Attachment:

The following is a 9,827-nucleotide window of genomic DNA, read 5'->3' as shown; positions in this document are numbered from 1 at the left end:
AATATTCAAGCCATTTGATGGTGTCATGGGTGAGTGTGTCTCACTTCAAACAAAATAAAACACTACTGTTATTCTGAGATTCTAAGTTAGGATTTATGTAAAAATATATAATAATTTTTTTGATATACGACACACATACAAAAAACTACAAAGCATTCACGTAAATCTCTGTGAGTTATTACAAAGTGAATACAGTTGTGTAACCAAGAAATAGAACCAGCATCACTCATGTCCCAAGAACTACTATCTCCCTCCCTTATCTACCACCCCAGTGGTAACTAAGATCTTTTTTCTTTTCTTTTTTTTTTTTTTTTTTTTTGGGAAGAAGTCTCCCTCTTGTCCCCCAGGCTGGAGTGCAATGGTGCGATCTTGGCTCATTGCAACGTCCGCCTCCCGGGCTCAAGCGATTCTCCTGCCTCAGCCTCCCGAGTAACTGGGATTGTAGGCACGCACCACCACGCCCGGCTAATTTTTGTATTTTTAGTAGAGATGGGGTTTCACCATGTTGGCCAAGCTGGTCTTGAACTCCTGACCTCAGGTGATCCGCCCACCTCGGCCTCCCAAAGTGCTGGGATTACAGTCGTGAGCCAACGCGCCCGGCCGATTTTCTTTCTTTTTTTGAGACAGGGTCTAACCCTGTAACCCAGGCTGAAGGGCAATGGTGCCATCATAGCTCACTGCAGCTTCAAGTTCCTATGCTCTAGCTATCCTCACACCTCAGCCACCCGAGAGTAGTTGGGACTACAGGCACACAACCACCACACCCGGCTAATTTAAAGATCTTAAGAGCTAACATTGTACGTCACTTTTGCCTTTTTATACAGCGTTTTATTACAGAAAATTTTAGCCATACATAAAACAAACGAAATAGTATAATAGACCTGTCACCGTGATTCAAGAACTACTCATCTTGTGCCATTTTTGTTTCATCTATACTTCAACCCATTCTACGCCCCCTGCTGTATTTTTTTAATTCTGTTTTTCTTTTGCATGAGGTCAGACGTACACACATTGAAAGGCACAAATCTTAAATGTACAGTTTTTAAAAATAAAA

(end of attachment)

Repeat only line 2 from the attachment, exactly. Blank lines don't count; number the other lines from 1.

AATATTCAAGCCATTTGATGGTGTCATGGGTGAGTGTGTCTCACTTCAAACAAAATAAAACACTACTGTTATTCTGAGATTCTAAGTTAGGATTTATGTAAAAATATATAATAATTTTTTTGATATACGACACACATACAAAAAACTACAAAGCATTCACGTAAATCTCTGTGAGTTATTACAAAGTGAATACAGTTGTGTAACCAAGAAATAGAACCAGCATCACTCATGTCCCAAGAACTACTATCTCCCTCCCTTATCTACCACCCCAGTGGTAACTAAGATCTTTTTTCTTTTCTTTTTTTTTTTTTTTTTTTTTGGGAAGAAGTCTCCCTCTTGTCCCCCAGGCTGGAGTGCAATGGTGCGATCTTGGCTCATTGCAACGTCCGCCTCCCGGGCTCAAGCGATTCTCCTGCCTCAGCCTCCCGAGTAACTGGGATTGTAGGCACGCACCACCACGCCCGGCTAATTTTTGTATTTTTAGTAGAGATGGGGTTTCACCATGTTGGCCAAGCTGGTCTTGAACTCCTGACCTCAGGTGATCCGCCCACCTCGGCCTCCCAAAGTGCTGGGATTACAGTCGTGAGCCAACGCGCCCGGCCGATTTTCTTTCTTTTTTTGAGACAGGGTCTAACCCTGTAACCCAGGCTGAAGGGCAATGGTGCCATCATAGCTCACTGCAGCTTCAAGTTCCTATGCTCTAGCTATCCTCACACCTCAGCCACCCGAGAGTAGTTGGGACTACAGGCACACAACCACCACACCCGGCTAATTTAAAGATCTTAAGAGCTAACATTGTACGTCACTTTTGCCTTTTTATACAGCGTTTTATTACAGAAAATTTTAGCCATACATAAAACAAACGAAATAGTATAATAGACCTGTCACCGTGATTCAAGAACTACTCATCTTGTGCCATTTTTGTTTCATCTATACTTCAACCCATTCTACGCCCCCTGCTGTATTTTTTTAATTCTGTTTTTCTTTTGCATGAGGTCAGACGTACACACATTGAAAGGCACAAATCTTAAATGTACAGTTTTTAAAAATAAAA